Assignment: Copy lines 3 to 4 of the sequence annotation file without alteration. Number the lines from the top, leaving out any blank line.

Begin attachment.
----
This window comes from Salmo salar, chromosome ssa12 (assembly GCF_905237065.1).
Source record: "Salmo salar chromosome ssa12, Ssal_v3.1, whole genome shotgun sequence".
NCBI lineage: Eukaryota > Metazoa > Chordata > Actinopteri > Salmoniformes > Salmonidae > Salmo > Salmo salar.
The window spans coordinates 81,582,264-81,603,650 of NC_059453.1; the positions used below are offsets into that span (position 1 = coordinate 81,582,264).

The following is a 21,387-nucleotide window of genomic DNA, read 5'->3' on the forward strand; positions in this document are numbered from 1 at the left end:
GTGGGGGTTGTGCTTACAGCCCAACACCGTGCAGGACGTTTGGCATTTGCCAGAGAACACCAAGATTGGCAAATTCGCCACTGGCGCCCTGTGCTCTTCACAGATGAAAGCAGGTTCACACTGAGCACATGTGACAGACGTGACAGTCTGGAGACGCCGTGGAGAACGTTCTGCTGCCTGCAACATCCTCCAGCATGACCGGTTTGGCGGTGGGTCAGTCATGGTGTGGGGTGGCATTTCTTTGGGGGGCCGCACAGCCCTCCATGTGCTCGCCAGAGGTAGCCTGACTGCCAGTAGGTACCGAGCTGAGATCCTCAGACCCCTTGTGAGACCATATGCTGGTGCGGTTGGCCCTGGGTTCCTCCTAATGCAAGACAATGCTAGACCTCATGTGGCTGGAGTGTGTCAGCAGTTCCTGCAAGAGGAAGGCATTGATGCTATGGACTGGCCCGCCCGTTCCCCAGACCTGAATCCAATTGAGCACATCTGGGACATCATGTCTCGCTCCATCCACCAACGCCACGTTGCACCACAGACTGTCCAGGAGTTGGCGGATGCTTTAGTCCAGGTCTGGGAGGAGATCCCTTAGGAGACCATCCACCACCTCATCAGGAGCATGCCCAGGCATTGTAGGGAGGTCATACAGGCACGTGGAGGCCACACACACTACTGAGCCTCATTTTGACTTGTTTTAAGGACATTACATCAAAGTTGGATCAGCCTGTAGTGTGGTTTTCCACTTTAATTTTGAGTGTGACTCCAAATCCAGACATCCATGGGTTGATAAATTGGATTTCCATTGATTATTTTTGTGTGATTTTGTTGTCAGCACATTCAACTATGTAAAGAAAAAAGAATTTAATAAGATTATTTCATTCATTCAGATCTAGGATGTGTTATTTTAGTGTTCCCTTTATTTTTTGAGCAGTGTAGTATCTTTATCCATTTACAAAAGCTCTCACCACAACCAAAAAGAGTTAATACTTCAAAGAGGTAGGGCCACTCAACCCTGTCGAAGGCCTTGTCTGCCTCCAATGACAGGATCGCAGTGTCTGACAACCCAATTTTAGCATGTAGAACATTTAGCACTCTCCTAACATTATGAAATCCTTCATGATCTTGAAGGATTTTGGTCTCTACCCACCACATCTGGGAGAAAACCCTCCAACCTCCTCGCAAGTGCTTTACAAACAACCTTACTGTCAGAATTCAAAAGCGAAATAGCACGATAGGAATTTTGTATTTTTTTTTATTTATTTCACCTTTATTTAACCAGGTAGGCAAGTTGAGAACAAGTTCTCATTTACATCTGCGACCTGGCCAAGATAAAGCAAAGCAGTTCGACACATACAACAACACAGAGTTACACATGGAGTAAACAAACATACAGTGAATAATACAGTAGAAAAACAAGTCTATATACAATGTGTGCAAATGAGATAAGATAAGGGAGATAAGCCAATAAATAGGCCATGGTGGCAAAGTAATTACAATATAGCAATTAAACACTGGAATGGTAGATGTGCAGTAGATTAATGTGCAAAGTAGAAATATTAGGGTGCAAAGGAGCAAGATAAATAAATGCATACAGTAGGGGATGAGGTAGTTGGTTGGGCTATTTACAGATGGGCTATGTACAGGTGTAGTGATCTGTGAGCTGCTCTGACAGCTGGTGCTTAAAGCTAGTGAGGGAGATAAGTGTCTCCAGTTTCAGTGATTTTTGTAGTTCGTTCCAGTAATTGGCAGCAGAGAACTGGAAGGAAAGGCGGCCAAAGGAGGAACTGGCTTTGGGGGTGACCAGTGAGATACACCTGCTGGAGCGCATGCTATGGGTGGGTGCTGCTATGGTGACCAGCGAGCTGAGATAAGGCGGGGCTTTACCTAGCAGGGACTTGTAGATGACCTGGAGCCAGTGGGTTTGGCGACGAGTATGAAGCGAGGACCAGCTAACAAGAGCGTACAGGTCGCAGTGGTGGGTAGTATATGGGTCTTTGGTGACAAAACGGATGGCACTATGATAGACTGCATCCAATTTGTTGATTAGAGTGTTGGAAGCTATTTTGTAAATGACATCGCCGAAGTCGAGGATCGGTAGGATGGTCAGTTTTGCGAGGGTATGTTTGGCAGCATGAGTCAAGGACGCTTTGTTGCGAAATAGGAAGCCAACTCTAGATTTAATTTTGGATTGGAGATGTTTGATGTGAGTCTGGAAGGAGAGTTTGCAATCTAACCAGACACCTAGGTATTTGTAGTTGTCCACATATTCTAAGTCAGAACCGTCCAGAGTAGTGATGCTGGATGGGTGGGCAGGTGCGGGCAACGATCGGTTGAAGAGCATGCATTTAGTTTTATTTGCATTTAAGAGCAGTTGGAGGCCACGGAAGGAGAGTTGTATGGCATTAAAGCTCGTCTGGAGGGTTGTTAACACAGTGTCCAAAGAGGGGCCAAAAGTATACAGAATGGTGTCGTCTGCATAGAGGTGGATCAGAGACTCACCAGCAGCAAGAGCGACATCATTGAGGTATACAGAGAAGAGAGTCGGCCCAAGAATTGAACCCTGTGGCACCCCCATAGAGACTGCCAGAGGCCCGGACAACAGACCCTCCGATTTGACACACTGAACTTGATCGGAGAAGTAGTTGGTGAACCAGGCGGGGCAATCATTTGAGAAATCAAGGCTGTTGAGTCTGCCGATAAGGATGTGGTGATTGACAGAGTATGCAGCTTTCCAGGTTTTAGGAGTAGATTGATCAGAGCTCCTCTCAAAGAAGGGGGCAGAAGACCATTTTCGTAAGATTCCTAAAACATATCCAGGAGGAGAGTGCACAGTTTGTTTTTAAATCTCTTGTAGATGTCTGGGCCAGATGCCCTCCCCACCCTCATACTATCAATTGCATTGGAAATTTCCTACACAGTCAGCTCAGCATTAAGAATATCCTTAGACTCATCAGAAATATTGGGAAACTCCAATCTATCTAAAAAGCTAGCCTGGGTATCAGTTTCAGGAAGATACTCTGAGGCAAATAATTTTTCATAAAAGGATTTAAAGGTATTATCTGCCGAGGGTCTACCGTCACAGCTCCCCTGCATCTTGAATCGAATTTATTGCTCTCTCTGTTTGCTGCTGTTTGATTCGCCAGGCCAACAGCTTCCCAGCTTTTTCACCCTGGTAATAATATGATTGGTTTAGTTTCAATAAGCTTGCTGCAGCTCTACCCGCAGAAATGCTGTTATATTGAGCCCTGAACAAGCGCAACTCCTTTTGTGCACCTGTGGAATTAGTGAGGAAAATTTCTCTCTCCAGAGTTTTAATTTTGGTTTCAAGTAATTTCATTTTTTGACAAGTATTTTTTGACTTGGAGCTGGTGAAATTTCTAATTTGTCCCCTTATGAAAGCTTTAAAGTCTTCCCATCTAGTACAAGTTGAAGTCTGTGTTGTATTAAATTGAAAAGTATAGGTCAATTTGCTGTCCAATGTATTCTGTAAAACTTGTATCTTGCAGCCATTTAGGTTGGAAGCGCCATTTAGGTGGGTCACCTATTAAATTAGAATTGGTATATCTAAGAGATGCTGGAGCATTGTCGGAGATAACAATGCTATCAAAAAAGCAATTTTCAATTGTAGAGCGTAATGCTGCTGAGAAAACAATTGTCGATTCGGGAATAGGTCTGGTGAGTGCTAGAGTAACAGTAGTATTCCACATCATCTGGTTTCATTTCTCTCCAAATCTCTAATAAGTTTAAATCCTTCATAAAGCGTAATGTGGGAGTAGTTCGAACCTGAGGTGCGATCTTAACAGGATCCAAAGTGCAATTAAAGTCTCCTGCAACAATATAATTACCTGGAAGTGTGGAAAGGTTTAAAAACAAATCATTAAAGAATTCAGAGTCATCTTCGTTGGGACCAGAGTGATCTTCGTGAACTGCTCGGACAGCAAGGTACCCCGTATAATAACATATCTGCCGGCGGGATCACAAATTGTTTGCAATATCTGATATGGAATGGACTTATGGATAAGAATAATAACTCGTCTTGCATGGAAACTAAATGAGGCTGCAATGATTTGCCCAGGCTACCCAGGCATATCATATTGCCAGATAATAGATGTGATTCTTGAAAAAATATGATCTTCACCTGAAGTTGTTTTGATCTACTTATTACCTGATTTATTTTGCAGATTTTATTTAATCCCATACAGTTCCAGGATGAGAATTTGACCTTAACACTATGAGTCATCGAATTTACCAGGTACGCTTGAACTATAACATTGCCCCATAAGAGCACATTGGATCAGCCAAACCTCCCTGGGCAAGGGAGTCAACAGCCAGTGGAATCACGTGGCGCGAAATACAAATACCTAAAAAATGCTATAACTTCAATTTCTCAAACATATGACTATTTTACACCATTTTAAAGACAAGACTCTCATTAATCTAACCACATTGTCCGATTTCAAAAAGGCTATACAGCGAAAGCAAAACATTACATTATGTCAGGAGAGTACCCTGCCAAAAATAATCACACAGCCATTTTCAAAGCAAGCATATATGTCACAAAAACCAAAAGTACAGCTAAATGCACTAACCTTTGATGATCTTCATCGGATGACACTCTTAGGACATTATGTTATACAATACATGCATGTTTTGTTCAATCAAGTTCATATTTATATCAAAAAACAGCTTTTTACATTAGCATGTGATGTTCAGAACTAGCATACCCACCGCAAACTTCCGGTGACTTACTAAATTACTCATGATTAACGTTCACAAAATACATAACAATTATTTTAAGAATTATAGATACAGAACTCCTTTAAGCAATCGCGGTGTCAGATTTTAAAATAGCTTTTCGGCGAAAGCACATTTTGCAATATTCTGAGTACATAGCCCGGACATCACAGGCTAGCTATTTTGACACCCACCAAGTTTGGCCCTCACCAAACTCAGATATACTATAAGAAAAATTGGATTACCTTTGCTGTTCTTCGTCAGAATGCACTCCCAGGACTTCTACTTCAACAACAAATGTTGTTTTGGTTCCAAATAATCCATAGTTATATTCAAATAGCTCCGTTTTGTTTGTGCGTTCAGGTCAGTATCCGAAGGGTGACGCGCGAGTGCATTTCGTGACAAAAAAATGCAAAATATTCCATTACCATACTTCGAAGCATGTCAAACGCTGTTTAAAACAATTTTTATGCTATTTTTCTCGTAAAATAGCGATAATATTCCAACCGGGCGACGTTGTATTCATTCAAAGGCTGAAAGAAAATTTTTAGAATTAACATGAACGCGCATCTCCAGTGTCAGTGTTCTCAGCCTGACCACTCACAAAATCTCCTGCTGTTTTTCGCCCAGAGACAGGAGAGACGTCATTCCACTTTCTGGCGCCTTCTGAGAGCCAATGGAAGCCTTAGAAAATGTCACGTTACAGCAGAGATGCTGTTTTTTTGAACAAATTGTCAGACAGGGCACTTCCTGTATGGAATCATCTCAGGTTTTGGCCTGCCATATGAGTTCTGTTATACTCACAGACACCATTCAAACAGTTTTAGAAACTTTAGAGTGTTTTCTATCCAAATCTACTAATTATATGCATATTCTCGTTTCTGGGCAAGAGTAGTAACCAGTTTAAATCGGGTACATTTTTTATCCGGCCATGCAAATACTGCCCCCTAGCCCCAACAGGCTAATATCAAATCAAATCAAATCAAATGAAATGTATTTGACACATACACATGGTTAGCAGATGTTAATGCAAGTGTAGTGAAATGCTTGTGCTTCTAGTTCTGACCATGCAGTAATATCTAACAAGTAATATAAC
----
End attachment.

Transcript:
NCBI lineage: Eukaryota > Metazoa > Chordata > Actinopteri > Salmoniformes > Salmonidae > Salmo > Salmo salar.
The window spans coordinates 81,582,264-81,603,650 of NC_059453.1; the positions used below are offsets into that span (position 1 = coordinate 81,582,264).